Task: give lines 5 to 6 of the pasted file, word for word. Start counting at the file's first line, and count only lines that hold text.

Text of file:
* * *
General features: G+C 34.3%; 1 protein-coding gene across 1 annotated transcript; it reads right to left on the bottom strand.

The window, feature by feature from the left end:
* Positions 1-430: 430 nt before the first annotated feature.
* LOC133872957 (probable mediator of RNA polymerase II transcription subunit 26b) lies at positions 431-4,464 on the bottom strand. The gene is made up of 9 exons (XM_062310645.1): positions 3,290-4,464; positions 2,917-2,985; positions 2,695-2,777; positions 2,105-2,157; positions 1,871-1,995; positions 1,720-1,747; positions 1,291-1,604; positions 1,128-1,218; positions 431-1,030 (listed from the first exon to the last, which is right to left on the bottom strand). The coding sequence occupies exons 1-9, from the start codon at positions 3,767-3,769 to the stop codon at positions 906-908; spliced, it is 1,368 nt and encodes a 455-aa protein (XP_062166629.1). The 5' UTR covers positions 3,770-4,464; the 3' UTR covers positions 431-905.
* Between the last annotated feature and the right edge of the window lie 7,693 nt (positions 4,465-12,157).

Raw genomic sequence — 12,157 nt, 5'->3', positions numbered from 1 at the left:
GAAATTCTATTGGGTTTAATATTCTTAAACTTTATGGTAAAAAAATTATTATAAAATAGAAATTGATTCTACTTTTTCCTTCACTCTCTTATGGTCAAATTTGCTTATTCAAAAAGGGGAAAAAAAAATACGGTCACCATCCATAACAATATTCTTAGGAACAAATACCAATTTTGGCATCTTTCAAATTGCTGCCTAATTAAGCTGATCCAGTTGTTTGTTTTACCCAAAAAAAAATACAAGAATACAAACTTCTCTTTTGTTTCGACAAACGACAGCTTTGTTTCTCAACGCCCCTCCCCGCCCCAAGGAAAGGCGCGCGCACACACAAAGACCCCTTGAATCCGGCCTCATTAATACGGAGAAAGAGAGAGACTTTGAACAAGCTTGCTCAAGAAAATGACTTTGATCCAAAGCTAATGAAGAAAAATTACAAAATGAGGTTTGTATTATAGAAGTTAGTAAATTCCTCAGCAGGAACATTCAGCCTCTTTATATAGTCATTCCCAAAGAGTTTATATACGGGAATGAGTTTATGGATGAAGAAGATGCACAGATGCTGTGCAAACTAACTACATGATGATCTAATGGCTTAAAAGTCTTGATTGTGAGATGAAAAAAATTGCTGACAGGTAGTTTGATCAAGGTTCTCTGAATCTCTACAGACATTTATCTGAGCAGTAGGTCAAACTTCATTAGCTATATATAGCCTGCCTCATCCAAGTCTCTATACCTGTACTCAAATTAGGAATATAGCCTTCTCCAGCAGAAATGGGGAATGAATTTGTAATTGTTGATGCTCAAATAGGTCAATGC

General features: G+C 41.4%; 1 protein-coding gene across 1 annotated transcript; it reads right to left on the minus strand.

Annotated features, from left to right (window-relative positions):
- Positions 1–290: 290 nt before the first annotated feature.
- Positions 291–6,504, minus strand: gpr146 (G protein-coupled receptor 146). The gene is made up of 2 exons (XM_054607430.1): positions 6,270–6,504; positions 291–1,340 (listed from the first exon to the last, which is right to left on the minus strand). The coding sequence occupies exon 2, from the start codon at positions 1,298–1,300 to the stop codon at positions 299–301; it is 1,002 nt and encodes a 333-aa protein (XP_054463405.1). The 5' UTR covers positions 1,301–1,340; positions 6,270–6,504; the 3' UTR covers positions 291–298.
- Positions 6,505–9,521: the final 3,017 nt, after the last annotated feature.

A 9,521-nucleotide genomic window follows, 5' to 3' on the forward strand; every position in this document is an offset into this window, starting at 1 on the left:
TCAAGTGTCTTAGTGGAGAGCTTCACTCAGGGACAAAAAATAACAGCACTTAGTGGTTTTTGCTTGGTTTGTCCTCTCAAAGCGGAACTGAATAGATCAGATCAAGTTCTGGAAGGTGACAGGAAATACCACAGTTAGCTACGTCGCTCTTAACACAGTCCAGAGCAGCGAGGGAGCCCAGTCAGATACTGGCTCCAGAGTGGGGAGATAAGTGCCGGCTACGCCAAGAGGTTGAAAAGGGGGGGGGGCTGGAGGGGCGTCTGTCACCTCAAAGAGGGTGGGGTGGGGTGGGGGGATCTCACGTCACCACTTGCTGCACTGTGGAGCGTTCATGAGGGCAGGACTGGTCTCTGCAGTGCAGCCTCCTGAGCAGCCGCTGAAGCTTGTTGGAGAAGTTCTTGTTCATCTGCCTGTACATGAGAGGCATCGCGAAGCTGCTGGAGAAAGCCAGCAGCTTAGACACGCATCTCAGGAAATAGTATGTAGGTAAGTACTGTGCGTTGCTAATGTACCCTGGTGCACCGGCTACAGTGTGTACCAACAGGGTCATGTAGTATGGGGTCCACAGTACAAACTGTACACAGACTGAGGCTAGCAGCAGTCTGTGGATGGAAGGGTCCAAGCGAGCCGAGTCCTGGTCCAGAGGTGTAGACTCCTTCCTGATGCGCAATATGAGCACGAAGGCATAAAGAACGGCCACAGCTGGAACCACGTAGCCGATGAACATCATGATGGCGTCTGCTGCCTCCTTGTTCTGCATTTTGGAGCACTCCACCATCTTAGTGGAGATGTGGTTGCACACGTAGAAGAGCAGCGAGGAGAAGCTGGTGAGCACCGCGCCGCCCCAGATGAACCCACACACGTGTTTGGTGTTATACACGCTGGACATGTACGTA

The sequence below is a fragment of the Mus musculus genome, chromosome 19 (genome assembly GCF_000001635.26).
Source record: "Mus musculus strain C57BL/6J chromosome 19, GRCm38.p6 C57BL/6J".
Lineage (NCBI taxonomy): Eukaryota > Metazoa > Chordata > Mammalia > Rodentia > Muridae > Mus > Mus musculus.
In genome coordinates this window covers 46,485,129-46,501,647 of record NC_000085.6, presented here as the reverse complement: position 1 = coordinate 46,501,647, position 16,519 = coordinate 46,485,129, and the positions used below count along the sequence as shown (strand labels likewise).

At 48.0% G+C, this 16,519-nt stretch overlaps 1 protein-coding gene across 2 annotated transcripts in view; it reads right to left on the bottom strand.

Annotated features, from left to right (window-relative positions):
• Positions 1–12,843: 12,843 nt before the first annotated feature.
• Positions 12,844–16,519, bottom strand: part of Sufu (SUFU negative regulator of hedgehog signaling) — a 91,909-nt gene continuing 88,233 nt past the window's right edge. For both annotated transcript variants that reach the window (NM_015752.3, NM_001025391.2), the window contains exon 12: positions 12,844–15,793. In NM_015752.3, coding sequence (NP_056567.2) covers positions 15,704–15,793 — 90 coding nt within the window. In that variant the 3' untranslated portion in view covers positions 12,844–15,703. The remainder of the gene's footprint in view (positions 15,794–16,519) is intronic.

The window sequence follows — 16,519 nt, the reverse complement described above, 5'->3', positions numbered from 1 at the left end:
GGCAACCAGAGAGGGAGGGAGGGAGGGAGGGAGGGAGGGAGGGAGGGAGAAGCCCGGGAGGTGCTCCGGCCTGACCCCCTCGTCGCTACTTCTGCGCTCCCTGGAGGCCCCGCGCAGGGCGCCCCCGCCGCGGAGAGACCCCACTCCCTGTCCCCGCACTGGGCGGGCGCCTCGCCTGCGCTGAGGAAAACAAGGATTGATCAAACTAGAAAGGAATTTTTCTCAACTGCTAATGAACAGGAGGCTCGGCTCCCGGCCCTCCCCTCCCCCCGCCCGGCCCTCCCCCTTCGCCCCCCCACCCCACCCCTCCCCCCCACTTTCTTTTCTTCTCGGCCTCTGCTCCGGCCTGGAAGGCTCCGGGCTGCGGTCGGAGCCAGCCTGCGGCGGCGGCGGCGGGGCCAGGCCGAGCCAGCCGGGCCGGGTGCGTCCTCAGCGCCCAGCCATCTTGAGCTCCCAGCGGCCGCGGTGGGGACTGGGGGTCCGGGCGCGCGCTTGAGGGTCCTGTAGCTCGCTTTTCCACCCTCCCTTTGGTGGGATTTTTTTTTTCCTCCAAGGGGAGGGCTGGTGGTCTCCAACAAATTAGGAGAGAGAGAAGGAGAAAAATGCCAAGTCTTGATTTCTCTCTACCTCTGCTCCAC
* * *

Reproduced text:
* Between the last annotated feature and the right edge of the window lie 7,693 nt (positions 4,465-12,157).

Raw genomic sequence — 12,157 nt, 5'->3', positions numbered from 1 at the left: